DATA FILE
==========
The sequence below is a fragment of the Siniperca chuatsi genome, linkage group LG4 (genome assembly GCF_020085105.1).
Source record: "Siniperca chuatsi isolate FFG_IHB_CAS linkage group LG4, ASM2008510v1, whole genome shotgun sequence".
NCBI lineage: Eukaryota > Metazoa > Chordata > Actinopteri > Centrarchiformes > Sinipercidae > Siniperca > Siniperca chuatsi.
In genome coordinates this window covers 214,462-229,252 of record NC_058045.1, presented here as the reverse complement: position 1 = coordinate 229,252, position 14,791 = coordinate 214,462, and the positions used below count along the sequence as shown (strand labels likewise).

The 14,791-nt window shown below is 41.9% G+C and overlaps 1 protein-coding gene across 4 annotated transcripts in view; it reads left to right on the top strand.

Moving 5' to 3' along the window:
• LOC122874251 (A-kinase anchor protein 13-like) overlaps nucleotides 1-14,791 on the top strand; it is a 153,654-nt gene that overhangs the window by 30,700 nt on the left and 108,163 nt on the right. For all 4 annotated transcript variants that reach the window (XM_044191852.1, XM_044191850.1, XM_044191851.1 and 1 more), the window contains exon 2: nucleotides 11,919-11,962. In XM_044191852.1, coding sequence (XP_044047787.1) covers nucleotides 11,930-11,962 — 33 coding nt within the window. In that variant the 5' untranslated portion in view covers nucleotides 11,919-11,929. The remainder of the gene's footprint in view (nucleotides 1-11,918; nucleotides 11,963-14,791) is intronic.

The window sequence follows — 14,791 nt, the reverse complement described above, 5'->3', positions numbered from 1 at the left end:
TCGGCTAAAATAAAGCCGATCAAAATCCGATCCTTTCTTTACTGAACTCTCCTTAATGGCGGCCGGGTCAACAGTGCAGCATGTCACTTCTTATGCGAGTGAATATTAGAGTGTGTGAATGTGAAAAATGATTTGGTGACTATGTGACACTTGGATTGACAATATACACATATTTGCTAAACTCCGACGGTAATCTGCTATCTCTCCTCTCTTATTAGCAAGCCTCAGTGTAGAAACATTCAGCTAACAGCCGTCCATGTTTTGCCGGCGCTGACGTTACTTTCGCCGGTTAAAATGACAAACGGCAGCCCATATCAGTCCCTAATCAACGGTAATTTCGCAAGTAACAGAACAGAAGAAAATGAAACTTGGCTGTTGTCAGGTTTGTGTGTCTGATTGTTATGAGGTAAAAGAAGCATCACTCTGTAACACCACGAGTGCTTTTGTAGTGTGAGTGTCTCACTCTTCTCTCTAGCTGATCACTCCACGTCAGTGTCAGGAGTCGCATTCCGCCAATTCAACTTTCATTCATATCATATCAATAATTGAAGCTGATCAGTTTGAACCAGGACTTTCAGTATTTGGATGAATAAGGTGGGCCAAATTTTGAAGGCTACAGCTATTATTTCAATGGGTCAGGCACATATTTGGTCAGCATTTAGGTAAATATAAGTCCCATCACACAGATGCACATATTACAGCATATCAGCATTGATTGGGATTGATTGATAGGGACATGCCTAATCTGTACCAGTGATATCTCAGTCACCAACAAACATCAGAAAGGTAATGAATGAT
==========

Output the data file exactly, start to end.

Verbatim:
The sequence below is a fragment of the Siniperca chuatsi genome, linkage group LG4 (genome assembly GCF_020085105.1).
Source record: "Siniperca chuatsi isolate FFG_IHB_CAS linkage group LG4, ASM2008510v1, whole genome shotgun sequence".
NCBI lineage: Eukaryota > Metazoa > Chordata > Actinopteri > Centrarchiformes > Sinipercidae > Siniperca > Siniperca chuatsi.
In genome coordinates this window covers 214,462-229,252 of record NC_058045.1, presented here as the reverse complement: position 1 = coordinate 229,252, position 14,791 = coordinate 214,462, and the positions used below count along the sequence as shown (strand labels likewise).

The 14,791-nt window shown below is 41.9% G+C and overlaps 1 protein-coding gene across 4 annotated transcripts in view; it reads left to right on the top strand.

Moving 5' to 3' along the window:
• LOC122874251 (A-kinase anchor protein 13-like) overlaps nucleotides 1-14,791 on the top strand; it is a 153,654-nt gene that overhangs the window by 30,700 nt on the left and 108,163 nt on the right. For all 4 annotated transcript variants that reach the window (XM_044191852.1, XM_044191850.1, XM_044191851.1 and 1 more), the window contains exon 2: nucleotides 11,919-11,962. In XM_044191852.1, coding sequence (XP_044047787.1) covers nucleotides 11,930-11,962 — 33 coding nt within the window. In that variant the 5' untranslated portion in view covers nucleotides 11,919-11,929. The remainder of the gene's footprint in view (nucleotides 1-11,918; nucleotides 11,963-14,791) is intronic.

The window sequence follows — 14,791 nt, the reverse complement described above, 5'->3', positions numbered from 1 at the left end:
TCGGCTAAAATAAAGCCGATCAAAATCCGATCCTTTCTTTACTGAACTCTCCTTAATGGCGGCCGGGTCAACAGTGCAGCATGTCACTTCTTATGCGAGTGAATATTAGAGTGTGTGAATGTGAAAAATGATTTGGTGACTATGTGACACTTGGATTGACAATATACACATATTTGCTAAACTCCGACGGTAATCTGCTATCTCTCCTCTCTTATTAGCAAGCCTCAGTGTAGAAACATTCAGCTAACAGCCGTCCATGTTTTGCCGGCGCTGACGTTACTTTCGCCGGTTAAAATGACAAACGGCAGCCCATATCAGTCCCTAATCAACGGTAATTTCGCAAGTAACAGAACAGAAGAAAATGAAACTTGGCTGTTGTCAGGTTTGTGTGTCTGATTGTTATGAGGTAAAAGAAGCATCACTCTGTAACACCACGAGTGCTTTTGTAGTGTGAGTGTCTCACTCTTCTCTCTAGCTGATCACTCCACGTCAGTGTCAGGAGTCGCATTCCGCCAATTCAACTTTCATTCATATCATATCAATAATTGAAGCTGATCAGTTTGAACCAGGACTTTCAGTATTTGGATGAATAAGGTGGGCCAAATTTTGAAGGCTACAGCTATTATTTCAATGGGTCAGGCACATATTTGGTCAGCATTTAGGTAAATATAAGTCCCATCACACAGATGCACATATTACAGCATATCAGCATTGATTGGGATTGATTGATAGGGACATGCCTAATCTGTACCAGTGATATCTCAGTCACCAACAAACATCAGAAAGGTAATGAATGAT